Memorials are sites where people may gather to remember and reflect upon people, places, and things of the past. Most commonly, public memorials are sites with which to engage collective, historical traumas. Sometimes memorials are gardens with cascading waterfalls or fountains, sometimes memorials pay tribute to deceased loved ones or historical figures with plaques or statues, otherwise known as monuments. There are no set parameters for what can and cannot be a memorial and artists are consistently employing innovative methods to push the boundaries of what can be a memorial–and to some extent–what can be a monument. The central problem regarding memorials (and more explicitly, monuments) is that often the memorial celebrates history under a populist lens. Memorials typically reflect the historical narratives of dominant culture. The problem with hegemonic historical narratives is that these historicities shift as hegemonic attitudes shift and evolve over time; this is explicitly seen in the recent crisis regarding Civil War monuments and memorials, especially Confederate statues.
Confederate monuments and memorials have come into crisis as more and more Americans demand a reckoning with and conciliation for American slavery and the perpetuation of celebrating/honoring historical conspirators of our nation’s most horrendous tragedy. Artists like Dread Scott and Kara Walker are expanding definitions of memorializations as they provide insight into how performance art and temporary memorials can add to the conversation about fair representation. Alternative Monuments examines how performance art has been used to confront the Nietzschean assertion that monumental history dissuades the living from remembering the past as it actually happened in exchange for the glorification of specific, historical figures.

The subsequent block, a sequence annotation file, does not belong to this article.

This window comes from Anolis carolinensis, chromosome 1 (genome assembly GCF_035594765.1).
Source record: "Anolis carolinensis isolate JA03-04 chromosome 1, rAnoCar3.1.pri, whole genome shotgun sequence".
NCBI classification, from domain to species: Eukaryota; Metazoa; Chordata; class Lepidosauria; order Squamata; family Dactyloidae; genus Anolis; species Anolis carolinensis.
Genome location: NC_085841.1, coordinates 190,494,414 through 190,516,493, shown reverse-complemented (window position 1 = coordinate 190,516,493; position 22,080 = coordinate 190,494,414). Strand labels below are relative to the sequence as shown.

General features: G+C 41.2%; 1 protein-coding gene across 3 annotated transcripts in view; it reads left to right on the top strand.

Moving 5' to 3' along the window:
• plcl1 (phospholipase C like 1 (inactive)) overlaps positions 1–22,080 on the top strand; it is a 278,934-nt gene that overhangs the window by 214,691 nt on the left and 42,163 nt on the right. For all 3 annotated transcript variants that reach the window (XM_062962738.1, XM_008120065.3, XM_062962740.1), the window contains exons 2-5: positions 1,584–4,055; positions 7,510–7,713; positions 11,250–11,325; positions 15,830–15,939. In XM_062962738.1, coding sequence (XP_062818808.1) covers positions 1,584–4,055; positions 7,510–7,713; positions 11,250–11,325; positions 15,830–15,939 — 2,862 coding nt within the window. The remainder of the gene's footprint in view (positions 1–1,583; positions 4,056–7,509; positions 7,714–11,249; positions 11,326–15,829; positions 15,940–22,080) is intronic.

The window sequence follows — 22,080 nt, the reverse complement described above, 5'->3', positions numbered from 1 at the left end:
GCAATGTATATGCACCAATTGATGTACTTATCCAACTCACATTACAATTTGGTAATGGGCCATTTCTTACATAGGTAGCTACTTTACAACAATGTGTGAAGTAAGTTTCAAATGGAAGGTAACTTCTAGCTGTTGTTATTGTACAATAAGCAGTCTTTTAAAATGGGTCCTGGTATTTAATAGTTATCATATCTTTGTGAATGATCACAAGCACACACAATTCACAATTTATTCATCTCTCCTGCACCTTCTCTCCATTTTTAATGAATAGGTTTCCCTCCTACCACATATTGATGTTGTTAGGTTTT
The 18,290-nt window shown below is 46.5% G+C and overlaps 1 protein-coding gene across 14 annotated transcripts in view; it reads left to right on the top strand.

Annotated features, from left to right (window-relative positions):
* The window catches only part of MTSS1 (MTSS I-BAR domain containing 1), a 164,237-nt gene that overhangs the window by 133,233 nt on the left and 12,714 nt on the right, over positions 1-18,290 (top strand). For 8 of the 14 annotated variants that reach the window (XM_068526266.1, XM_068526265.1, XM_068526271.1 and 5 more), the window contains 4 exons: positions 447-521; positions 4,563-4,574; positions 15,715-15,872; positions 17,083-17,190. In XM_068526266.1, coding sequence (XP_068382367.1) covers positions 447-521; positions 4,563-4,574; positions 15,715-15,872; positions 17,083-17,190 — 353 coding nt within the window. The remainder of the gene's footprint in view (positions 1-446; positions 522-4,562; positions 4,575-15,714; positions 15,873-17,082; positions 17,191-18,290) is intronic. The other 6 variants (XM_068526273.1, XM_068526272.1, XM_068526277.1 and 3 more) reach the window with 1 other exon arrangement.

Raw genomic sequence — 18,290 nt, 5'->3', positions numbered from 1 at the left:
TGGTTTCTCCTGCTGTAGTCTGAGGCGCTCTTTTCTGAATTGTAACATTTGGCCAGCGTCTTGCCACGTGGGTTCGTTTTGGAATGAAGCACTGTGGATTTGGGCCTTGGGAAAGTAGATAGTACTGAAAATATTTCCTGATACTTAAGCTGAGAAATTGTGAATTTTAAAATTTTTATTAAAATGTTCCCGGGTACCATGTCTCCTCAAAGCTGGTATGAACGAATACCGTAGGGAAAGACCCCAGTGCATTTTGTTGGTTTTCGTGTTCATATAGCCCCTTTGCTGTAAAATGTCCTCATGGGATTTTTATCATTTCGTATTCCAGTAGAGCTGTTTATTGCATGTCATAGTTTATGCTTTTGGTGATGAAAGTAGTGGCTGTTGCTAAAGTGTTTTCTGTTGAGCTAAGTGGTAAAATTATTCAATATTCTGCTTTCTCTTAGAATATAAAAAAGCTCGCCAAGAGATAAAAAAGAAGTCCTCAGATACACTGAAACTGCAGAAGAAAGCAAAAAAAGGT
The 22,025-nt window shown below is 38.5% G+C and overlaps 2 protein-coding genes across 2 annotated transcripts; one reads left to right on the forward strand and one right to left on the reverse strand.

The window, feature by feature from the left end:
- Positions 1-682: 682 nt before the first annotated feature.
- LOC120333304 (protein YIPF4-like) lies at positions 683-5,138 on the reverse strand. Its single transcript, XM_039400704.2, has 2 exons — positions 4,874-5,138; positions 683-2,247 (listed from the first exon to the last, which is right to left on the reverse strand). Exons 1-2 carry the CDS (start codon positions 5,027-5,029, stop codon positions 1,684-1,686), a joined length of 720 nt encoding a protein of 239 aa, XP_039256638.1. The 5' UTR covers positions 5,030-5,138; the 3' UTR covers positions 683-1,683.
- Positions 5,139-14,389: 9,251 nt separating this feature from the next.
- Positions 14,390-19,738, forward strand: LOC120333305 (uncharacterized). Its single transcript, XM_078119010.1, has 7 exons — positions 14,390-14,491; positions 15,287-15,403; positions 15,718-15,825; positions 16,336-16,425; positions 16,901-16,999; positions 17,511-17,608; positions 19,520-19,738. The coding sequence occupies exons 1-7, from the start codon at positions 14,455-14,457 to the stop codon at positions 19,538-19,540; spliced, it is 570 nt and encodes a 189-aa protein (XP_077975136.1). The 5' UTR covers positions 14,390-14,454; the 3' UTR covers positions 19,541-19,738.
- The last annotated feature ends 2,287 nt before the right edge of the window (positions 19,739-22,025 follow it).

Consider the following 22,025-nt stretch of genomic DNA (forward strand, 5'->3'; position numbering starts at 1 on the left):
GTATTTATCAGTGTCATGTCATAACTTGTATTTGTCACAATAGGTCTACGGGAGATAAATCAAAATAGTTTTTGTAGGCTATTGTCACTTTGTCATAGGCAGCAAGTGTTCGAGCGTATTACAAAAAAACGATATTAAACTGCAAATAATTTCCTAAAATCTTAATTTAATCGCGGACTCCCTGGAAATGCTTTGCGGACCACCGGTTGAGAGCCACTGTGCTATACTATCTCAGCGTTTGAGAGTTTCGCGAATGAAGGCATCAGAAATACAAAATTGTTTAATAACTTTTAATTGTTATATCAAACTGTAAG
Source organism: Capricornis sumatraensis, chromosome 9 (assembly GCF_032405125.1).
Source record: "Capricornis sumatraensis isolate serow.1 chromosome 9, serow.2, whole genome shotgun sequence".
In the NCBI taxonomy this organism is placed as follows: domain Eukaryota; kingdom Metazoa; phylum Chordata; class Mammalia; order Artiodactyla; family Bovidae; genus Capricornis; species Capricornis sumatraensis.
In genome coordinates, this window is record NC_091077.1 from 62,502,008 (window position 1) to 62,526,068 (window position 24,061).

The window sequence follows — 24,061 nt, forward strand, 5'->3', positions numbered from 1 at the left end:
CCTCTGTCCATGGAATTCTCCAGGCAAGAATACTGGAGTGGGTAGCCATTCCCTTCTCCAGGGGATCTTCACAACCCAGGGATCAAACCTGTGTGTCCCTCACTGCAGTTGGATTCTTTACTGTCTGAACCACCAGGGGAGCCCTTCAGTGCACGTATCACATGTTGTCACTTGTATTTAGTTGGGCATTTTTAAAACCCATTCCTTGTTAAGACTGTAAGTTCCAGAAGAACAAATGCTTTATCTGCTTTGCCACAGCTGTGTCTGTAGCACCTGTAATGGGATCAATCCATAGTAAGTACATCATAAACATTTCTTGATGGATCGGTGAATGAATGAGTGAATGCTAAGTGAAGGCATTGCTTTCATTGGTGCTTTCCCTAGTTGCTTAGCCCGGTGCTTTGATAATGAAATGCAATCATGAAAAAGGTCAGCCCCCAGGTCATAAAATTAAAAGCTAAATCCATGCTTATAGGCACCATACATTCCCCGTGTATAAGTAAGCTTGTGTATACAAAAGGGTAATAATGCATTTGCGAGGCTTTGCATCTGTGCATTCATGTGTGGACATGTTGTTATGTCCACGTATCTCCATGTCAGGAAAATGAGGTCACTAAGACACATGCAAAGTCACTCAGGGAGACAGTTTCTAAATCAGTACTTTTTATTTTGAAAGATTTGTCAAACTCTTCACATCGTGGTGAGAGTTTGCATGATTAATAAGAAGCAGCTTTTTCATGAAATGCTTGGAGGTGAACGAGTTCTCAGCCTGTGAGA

Our work examines performance art in public spaces and investigates how performance art can be used to memorialize global events. We turn to political performance artists, avant garde performance artists, and performative modes of memorializing past events/eras to answer questions like: 1. How does performance engage with and/or enact memorialization; and 2. What can be learned from or created by expanding the definition of memorials to include performance art? This work adds to Mechtild Widrich’s research on performative monuments as well as Jan Cohen-Cruz’s work on radical street art and Scott Magelssen’s work on living history sites.